War of the Rebellion: Serial 081 Page 0334 OPERATIONS IN SE. VA AND N. C. Chapter LII.

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and then it would be to turn the enemy's right, cross the Appomattox, and force a connection with Butler between Richmond and Petersburg. I have directed the Nineteenth Corps to be sent here, but it will take twenty days to bring them. By keeping the little cavalry you have well on the watch on the left I think you can have timely notice to save it, if attacked.

U. S. GRANT,

Lieutenant-General.

CITY POINT, June 23, 1864.

(Received 4 p.m.)

Major-General MEADE:

I have directed General Butler to try to relieve Burnside of at least one division front of his line between this and morning.

U. S. GRANT,

Lieutenant-General.

GRANT'S HEADQUARTERS,

June 23, 1864.

General MEADE:

A division will start this evening to increase Smith's force and enable him to relieve at least a division front of Burnside. You can make your arrangements accordingly.

U. S. GRANT,

Lieutenant-General.

HEADQUARTERS ARMY OF THE POTOMAC,

June 23, 1864-9 p.m. (Received 3.15 a.m. 24th.)

Lieutenant-General GRANT:

Whilst the Sixth Corps was moving into position signal officers reported the movement of a heavy column of the enemy to our left. I immediately notified General Wright, and directed him, if the enemy threatened him to take the initiative and attack him, unless the movement of the enemy should be such as to endanger his flank. About 4 p.m. General Wright reported the appearance of the enemy on his left, having driven in his advance guard and a working party on the railroad. I immediately reiterated my order to him to act at once and promptly. Instead of taking either of these courses, he permitted the enemy to move at will, until he became alarmed, not only for his left, but his rear, and called for re-enforcements. I again urged him to attack at all hazards, and received for reply there was no time to form columns. I ordered an attack in line, but darkness was the excuse. As General Wright's position and line is faulty, and as he can give me on information of the enemy, except he believes him in great force on his flank, I have authorized him to withdraw to the position occupied last night, which is better fitted for maneuvering to-morrow. I cannot understand there has been anything but heavy skirmishing. I think you had better come up here to-morrow, if convenient.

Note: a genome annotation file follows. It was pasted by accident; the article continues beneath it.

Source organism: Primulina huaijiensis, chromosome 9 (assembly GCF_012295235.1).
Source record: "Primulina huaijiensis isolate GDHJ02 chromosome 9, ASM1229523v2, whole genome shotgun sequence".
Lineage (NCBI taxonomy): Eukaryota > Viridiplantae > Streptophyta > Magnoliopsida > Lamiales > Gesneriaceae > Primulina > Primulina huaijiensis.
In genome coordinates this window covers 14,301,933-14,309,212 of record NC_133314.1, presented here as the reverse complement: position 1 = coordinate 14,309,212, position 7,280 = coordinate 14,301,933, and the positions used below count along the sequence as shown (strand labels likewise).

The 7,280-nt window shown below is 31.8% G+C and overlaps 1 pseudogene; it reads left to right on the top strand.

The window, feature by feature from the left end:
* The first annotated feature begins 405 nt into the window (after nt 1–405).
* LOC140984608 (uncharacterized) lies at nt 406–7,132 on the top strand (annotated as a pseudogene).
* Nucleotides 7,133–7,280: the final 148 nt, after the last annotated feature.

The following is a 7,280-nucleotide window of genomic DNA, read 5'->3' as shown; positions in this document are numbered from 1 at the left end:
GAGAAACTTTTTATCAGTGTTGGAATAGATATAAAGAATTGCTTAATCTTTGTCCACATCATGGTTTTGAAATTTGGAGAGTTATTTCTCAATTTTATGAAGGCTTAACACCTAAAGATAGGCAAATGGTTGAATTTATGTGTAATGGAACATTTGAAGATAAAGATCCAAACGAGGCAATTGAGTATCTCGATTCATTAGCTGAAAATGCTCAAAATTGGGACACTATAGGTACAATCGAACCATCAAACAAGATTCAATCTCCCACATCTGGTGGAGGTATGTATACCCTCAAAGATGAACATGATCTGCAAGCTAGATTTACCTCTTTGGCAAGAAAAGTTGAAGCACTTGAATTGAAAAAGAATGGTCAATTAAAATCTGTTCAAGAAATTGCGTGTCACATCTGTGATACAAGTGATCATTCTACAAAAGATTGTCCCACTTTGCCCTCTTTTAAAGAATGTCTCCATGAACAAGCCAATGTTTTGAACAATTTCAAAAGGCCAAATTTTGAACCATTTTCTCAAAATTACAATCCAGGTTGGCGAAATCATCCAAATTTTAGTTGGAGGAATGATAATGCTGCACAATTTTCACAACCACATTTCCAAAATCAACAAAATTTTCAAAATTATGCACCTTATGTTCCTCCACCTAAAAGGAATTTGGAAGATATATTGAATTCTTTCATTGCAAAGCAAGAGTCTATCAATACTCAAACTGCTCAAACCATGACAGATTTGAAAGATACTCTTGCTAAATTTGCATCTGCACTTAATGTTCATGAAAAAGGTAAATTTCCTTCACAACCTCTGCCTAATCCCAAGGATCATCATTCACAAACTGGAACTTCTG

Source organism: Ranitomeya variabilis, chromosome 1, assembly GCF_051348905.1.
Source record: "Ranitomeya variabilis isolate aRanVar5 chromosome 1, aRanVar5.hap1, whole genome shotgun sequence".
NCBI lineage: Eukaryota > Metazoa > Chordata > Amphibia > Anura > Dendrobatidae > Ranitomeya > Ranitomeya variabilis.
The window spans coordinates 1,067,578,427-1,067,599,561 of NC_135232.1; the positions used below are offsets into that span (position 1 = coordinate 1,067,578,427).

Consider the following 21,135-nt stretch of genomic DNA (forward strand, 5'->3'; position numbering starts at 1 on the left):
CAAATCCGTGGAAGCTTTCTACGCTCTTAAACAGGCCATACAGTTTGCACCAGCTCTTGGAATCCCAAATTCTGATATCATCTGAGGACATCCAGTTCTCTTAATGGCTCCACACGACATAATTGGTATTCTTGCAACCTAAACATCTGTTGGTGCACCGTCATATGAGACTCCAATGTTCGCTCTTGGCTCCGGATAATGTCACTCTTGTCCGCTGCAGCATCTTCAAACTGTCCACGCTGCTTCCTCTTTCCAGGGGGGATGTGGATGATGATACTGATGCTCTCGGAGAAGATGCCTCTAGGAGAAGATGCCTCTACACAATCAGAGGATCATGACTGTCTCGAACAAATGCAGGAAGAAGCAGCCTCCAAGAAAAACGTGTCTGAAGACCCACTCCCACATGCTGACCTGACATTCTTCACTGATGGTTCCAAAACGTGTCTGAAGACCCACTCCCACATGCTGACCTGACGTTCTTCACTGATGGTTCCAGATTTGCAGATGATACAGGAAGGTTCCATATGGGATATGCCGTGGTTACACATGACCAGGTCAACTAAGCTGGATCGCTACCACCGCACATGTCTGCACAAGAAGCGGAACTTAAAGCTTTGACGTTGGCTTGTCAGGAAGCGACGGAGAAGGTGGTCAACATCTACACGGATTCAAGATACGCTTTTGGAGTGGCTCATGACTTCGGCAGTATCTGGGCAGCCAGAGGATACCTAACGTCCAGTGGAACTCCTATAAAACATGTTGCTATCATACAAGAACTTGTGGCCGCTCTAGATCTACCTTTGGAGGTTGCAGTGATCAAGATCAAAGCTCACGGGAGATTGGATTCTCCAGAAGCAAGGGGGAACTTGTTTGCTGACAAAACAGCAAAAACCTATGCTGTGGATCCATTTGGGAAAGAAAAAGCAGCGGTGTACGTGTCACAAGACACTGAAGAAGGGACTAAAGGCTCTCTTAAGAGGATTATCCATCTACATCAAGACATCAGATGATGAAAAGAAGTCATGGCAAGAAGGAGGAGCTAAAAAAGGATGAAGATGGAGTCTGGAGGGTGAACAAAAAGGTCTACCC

GEO. G. MEADE,

Major-General.